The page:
|Roland Dyens (b.1955)
Tango en skaï
Hector Ayala (b.1914)
South American Suite
Ernesto Cordero (b.1946)
Three Cantagas negras
Edmundo Vasquez (b.1938)
|Joäo Teixiera Guimaräes
Sons de Carrihões (Sounds of Bells)
Astor Piazzolla (1921-1992)
Verano Porteno (Summer in Buenos Aires)
Rio Sena (River Seine)
La Muerte del Ángel (Death of the Angel)
Dilermando Reis (1918-1976)
Xödó da Baiana (Sweetheart of Bahia)
Se ela perguntar (If she should ask)
Eleftheria Kotzia certainly sounds a confident guitarist with a wide dynamic
range, quite aggressive at times, but refined and lyrical when required and
a fine sense of the use of tone colour.
There are moments of slight hesitation but on the whole she is secure
rhythmically, which is imperative given this type of repertoire. The recording
itself is a little noisy, possibly due to the closeness of the microphone
to the instrument, so string squeaks and Miss Kotzia's breathing are audible.
But through it all comes an undeniable enthusiasm and enjoyment of playing
Although I do like Villa-Lobos, Lauro and Barrios it is refreshing to hear
a disc of Latin American guitar music where they are conspicuous by their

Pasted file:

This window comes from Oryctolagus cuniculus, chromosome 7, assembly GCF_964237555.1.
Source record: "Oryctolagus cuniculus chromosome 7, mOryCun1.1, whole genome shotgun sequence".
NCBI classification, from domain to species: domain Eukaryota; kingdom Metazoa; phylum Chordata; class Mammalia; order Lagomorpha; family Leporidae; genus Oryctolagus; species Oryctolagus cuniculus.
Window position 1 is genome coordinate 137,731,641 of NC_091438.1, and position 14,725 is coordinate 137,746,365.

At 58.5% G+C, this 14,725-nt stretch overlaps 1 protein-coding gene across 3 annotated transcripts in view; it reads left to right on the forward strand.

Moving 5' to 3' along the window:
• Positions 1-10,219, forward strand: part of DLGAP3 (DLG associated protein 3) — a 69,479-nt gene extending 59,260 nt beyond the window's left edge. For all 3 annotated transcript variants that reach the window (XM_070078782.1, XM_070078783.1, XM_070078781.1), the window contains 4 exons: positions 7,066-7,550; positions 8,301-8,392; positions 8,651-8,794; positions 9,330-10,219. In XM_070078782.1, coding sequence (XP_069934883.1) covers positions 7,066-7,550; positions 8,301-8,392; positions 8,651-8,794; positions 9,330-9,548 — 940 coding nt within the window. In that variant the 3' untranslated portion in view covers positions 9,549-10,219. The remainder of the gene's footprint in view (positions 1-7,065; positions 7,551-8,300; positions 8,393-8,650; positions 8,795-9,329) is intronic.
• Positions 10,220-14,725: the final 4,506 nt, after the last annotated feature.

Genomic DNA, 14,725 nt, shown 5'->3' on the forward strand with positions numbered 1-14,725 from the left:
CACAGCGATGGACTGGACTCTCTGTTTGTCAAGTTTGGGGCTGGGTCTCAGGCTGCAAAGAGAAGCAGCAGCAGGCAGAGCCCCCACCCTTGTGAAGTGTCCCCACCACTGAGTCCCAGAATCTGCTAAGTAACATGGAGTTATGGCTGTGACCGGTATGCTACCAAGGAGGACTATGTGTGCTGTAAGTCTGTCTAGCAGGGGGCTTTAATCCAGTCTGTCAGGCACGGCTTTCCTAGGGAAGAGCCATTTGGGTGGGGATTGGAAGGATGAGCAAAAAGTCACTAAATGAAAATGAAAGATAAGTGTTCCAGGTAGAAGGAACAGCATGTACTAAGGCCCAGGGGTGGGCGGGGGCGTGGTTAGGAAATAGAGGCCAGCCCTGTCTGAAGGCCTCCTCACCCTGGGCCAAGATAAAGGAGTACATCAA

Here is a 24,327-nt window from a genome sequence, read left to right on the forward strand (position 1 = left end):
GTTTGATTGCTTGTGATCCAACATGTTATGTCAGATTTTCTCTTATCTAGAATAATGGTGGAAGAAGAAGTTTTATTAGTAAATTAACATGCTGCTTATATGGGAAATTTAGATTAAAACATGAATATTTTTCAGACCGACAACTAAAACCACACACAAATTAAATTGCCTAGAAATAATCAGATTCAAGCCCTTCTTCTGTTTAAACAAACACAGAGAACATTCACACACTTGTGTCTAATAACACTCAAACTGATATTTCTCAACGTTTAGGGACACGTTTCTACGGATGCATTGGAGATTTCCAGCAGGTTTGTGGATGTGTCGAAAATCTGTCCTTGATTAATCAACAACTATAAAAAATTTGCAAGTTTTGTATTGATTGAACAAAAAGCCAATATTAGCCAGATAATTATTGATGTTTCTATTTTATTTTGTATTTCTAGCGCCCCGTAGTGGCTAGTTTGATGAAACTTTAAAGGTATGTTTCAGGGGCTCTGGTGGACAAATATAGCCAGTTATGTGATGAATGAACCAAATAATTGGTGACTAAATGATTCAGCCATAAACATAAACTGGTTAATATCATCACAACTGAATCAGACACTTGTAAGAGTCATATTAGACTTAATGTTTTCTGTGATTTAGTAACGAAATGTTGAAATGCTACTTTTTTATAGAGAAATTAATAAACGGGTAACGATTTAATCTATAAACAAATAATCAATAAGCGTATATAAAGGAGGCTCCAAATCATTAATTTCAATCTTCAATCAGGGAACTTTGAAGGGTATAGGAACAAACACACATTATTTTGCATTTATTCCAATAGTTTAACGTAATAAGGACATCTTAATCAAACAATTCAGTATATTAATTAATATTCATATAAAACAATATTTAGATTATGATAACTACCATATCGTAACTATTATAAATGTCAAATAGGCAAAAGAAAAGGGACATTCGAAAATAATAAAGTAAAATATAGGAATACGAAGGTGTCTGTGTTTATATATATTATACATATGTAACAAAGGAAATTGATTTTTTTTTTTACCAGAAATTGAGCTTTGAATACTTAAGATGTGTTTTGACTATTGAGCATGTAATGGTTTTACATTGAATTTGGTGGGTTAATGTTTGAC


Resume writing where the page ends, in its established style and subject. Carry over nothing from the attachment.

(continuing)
absence and not at all missed. To be sure there are some old favourites here
but these are more than adequately balanced by some lesser known works and
some 'interesting' premier recording especially from Ernesto Cordero whose
'Three Cantagas Negras' incorporates various percussive effects as well as
crossed string techniques that shows his modern forward looking approach,
which is in contrast to Edmundo Vasquez's view of purity of form in his
'Auzielle'. The diversity of styles is maintained by the jazz tinged tango
based music of Piatsollo, whereas Hector Ayala endeavours to capture the
main musical characteristics of South America as a whole via his seven movement
suite (first made known to me some years ago on a recording by Narciso Yepes).
John Duarte supplies the booklet inlay notes which, it goes without saying,
are concise and very knowledgeable.
So, disregarding the technique employed by Chandos for this recording, an
enjoyable CD of music which deserves subsequent listening.